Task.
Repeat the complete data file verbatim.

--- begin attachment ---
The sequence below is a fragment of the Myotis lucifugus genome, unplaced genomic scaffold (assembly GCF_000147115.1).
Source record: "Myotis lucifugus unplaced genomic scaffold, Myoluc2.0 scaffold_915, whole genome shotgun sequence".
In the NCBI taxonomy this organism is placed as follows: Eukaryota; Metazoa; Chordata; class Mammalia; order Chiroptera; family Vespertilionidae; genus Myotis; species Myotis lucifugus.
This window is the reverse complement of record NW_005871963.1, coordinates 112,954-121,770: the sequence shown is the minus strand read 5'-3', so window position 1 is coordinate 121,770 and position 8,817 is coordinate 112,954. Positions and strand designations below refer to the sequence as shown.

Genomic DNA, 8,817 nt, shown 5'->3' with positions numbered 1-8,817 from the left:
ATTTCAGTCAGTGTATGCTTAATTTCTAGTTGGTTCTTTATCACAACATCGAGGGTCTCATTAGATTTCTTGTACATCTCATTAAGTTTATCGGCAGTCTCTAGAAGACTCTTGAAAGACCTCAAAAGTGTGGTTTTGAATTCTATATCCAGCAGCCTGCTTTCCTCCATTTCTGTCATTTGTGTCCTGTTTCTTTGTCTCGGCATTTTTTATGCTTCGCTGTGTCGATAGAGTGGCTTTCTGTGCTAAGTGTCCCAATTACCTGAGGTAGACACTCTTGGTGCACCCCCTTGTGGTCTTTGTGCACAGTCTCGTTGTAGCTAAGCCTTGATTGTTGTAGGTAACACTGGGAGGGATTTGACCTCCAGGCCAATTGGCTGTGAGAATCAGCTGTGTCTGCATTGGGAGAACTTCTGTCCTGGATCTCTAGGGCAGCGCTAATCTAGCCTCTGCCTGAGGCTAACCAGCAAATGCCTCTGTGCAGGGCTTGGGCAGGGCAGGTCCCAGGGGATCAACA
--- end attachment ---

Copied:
The sequence below is a fragment of the Myotis lucifugus genome, unplaced genomic scaffold (assembly GCF_000147115.1).
Source record: "Myotis lucifugus unplaced genomic scaffold, Myoluc2.0 scaffold_915, whole genome shotgun sequence".
In the NCBI taxonomy this organism is placed as follows: Eukaryota; Metazoa; Chordata; class Mammalia; order Chiroptera; family Vespertilionidae; genus Myotis; species Myotis lucifugus.
This window is the reverse complement of record NW_005871963.1, coordinates 112,954-121,770: the sequence shown is the minus strand read 5'-3', so window position 1 is coordinate 121,770 and position 8,817 is coordinate 112,954. Positions and strand designations below refer to the sequence as shown.

Genomic DNA, 8,817 nt, shown 5'->3' with positions numbered 1-8,817 from the left:
ATTTCAGTCAGTGTATGCTTAATTTCTAGTTGGTTCTTTATCACAACATCGAGGGTCTCATTAGATTTCTTGTACATCTCATTAAGTTTATCGGCAGTCTCTAGAAGACTCTTGAAAGACCTCAAAAGTGTGGTTTTGAATTCTATATCCAGCAGCCTGCTTTCCTCCATTTCTGTCATTTGTGTCCTGTTTCTTTGTCTCGGCATTTTTTATGCTTCGCTGTGTCGATAGAGTGGCTTTCTGTGCTAAGTGTCCCAATTACCTGAGGTAGACACTCTTGGTGCACCCCCTTGTGGTCTTTGTGCACAGTCTCGTTGTAGCTAAGCCTTGATTGTTGTAGGTAACACTGGGAGGGATTTGACCTCCAGGCCAATTGGCTGTGAGAATCAGCTGTGTCTGCATTGGGAGAACTTCTGTCCTGGATCTCTAGGGCAGCGCTAATCTAGCCTCTGCCTGAGGCTAACCAGCAAATGCCTCTGTGCAGGGCTTGGGCAGGGCAGGTCCCAGGGGATCAACA